This one thrives on neglect, so take it easy when watering this plant! The best way to ensure it gets enough water is to water it every two or so weeks in the summer and then every month or so in the winter when the sun is less intense.
Whatever time of year, I let the soil dry out totally before I water it again. When I do water the plant, I do so thoroughly to soak the soil. Make sure to let all of the excess water drain from the planter’s drainage holes before moving on.
These are extremely hardy and drought-tolerant plants. Overwatering is a quick way to kill them! That’s because it overly saturates the soil, choking out the roots and eventually killing off the plant.
Any succulent soil will do for this plant. The key is to keep the soil light and well-draining. Generally, succulent or cactus soils will have things like sand and perlite in them to enhance drainage.
Snake plants are used to growing in loose soils. You can easily make your own succulent soil at home by mixing 1/3 potting soil, 1/3 perlite, and 1/3 horticultural sand.
There are no specific nutrient requirements for the cylindrical snake plant. When you repot the plant with fresh soil, it will replenish the plant’s roots with all the nutrients they need and more.
Should I use fertilizer?
If it’s been a few years since you’ve repotted, consider a diluted houseplant fertilizer or something designed for a cactus. This will replenish the nutrients in the soil to give the plant a bit of a boost.
Only fertilize your plant during the spring and the summer but avoid the colder months. They don’t require a lot of fertilizer, either.
I like to work worm castings into the top layer of plant soil to help replenish nutrients instead of using chemical fertilizers. Concentrated Liqui-Dirt is also a fav of mine.
Sansevieria cylindrica potting & growth rate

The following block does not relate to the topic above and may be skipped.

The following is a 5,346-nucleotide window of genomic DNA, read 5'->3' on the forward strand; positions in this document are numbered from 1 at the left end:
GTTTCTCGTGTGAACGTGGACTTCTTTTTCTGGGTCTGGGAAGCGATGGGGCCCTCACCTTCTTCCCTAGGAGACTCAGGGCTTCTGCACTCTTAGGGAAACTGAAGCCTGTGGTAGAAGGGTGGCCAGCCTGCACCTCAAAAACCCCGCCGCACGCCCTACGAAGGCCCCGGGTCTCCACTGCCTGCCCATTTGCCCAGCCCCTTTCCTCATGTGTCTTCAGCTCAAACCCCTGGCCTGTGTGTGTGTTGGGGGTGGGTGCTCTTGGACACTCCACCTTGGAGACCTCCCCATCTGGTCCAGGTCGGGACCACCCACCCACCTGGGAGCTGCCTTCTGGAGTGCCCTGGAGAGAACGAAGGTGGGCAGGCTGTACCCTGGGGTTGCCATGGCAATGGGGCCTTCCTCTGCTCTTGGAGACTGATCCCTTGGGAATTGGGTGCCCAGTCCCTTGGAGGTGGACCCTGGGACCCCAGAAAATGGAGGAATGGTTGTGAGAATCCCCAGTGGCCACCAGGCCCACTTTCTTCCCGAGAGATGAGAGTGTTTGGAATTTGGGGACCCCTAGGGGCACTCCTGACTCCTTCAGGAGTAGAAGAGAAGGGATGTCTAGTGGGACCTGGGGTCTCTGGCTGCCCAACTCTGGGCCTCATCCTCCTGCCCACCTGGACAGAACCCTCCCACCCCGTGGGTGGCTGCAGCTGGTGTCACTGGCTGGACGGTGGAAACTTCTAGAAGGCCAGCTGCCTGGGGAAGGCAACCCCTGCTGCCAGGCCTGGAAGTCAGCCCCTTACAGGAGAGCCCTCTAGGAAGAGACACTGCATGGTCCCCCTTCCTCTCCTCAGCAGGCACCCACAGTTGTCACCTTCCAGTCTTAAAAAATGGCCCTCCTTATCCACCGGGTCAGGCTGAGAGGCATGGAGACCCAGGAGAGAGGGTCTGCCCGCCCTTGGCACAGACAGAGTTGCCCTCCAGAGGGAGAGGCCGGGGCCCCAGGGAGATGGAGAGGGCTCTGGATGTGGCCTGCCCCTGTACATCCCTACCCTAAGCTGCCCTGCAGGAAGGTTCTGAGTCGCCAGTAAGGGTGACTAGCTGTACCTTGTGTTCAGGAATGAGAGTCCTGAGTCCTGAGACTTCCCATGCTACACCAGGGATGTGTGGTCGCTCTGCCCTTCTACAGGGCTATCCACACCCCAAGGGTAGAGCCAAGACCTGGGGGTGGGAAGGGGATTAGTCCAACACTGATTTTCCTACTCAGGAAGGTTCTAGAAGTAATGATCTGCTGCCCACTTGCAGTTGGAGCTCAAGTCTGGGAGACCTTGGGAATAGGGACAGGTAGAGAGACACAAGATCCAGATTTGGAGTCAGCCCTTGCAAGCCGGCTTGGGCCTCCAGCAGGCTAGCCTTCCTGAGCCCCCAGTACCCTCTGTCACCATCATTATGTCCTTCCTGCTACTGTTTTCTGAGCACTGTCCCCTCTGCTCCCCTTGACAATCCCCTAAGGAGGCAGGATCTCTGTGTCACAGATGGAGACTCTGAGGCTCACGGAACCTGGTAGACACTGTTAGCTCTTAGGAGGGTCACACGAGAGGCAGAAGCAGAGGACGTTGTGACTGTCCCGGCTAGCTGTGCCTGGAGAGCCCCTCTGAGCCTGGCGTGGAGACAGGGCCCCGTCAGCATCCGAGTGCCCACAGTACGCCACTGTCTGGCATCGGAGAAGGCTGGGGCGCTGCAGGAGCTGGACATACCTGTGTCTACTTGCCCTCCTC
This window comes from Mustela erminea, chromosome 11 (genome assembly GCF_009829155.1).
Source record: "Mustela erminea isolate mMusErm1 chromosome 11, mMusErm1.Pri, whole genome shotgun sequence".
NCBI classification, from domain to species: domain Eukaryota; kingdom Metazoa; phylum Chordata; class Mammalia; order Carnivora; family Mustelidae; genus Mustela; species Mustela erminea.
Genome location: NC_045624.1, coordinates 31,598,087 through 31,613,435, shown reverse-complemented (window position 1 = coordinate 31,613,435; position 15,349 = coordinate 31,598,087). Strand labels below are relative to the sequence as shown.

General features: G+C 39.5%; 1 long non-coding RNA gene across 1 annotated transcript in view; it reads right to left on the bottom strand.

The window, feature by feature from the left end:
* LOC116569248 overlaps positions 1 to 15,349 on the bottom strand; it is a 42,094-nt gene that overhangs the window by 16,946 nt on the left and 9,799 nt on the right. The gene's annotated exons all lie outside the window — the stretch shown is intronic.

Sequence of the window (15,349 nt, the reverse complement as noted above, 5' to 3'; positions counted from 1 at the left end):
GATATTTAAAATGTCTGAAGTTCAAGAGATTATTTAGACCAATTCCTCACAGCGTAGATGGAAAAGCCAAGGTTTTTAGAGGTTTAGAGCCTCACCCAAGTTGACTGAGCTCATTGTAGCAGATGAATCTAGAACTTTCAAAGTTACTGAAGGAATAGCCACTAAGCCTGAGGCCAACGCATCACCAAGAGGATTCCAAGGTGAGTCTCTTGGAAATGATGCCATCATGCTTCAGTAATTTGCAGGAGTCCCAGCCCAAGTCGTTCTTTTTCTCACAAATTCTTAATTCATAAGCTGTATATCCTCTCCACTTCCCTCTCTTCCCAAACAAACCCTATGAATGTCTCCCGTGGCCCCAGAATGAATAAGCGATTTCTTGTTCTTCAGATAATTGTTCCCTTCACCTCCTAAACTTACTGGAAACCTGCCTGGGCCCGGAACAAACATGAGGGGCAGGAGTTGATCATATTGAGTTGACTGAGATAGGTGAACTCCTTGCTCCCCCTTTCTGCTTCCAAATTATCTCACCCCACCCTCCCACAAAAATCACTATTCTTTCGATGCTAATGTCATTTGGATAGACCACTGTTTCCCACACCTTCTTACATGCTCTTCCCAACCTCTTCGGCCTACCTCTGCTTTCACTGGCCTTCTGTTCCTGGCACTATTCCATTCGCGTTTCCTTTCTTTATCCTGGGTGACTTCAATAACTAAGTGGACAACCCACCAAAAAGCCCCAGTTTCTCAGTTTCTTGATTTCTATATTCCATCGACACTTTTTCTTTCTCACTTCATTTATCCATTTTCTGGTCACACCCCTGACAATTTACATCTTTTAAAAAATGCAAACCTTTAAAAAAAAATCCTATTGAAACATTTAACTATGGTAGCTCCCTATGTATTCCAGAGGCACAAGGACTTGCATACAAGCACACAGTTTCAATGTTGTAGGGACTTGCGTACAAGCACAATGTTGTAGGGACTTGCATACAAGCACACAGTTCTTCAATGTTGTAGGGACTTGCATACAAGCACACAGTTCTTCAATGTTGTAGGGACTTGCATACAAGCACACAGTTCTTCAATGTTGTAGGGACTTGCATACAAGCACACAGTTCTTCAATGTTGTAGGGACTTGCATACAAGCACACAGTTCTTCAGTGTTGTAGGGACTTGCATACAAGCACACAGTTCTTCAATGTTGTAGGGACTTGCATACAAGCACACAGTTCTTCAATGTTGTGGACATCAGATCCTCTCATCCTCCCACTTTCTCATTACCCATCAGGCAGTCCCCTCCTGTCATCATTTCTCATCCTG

Sansevieria cylindrica is quite a slow grower. Don’t be alarmed if you see new growth sprouting from the plant’s soil like that looks like a regular snake plant’s leaves, either—they take time to mature.
You can easily handle repotting as you would with most plants. It could be several years before you need to repot your plant depending on its roots-to-pot ratio when you got it and its care conditions. And don’t be afraid to cut off the dead tips of the leaves as your plant continues to grow!
Do sansevieria cylindrica like to be root bound?
I wouldn’t say that sansevieria cylindrica necessarilly likes to be root bound…but it certainly doesn’t seem to mind it! Root bound or pot bound are terms used to describe plants that grow in circles around a planter’s base several times until there seems to be more roots than soil!
Snake plants in general tend to thrive in this type of an environment probably because it means there is less soil to retain water. And since the plant is very drought tolerant, it doesn’t mind that it gets water that it just passing through.
Remember, if the plant’s roots are sitting in dense, wet soil, it will develop root rot, its leaves will begin to yellow, and it will die. Less soil generally means less chance for this—but your plant will eventually appreciate some fresh soil and a slightly larger pot.
When you do repot your plant, make sure you only size up the pot’s diameter an inch or so. This will make some room for fresh soil and new growth while also keeping it relatively snug in its home.
Temperature & humidity needs
Sansevieria cylindrica plants are surprisingly versatile with their temperature and humidity needs. There is no strict range you have to follow. Generally, you should try for between 65 degrees and 90 degrees Fahrenheit. If you’re comfortable in your home, then your sansevieria cylindrica plant will do just fine.
However, snake plants are not cold or frost tolerant. Avoid any temperature below 50 degrees Fahrenheit, as this can cause damage to your sansevieria cylindrica. Also, avoid placing this plant in front of your A/C or front of your vent.
If you have your plant outdoors for the spring and summer, make sure to bring it in when the temperatures are consistently below 50 degrees Fahrenheit at night. A few cold snaps at night won’t kill the plant, but don’t make a habit of it.